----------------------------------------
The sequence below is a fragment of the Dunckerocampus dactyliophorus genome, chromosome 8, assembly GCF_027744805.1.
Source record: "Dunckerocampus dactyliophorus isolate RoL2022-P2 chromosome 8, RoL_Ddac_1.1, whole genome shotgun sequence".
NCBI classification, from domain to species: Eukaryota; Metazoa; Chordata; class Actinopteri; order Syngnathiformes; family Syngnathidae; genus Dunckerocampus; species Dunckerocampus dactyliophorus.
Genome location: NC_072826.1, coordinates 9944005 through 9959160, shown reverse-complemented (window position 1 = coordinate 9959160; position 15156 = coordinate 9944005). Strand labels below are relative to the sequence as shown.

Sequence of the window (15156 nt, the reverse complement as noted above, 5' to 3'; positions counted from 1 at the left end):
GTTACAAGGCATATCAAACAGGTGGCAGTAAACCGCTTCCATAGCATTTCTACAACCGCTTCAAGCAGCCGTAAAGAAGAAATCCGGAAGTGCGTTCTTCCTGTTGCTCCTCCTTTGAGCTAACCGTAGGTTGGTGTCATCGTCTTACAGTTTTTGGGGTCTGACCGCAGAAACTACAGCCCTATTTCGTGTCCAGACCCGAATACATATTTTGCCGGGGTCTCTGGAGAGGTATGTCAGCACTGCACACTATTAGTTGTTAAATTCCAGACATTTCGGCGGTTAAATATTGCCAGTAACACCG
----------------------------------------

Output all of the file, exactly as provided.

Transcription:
The sequence below is a fragment of the Dunckerocampus dactyliophorus genome, chromosome 8, assembly GCF_027744805.1.
Source record: "Dunckerocampus dactyliophorus isolate RoL2022-P2 chromosome 8, RoL_Ddac_1.1, whole genome shotgun sequence".
NCBI classification, from domain to species: Eukaryota; Metazoa; Chordata; class Actinopteri; order Syngnathiformes; family Syngnathidae; genus Dunckerocampus; species Dunckerocampus dactyliophorus.
Genome location: NC_072826.1, coordinates 9944005 through 9959160, shown reverse-complemented (window position 1 = coordinate 9959160; position 15156 = coordinate 9944005). Strand labels below are relative to the sequence as shown.

Sequence of the window (15156 nt, the reverse complement as noted above, 5' to 3'; positions counted from 1 at the left end):
GTTACAAGGCATATCAAACAGGTGGCAGTAAACCGCTTCCATAGCATTTCTACAACCGCTTCAAGCAGCCGTAAAGAAGAAATCCGGAAGTGCGTTCTTCCTGTTGCTCCTCCTTTGAGCTAACCGTAGGTTGGTGTCATCGTCTTACAGTTTTTGGGGTCTGACCGCAGAAACTACAGCCCTATTTCGTGTCCAGACCCGAATACATATTTTGCCGGGGTCTCTGGAGAGGTATGTCAGCACTGCACACTATTAGTTGTTAAATTCCAGACATTTCGGCGGTTAAATATTGCCAGTAACACCG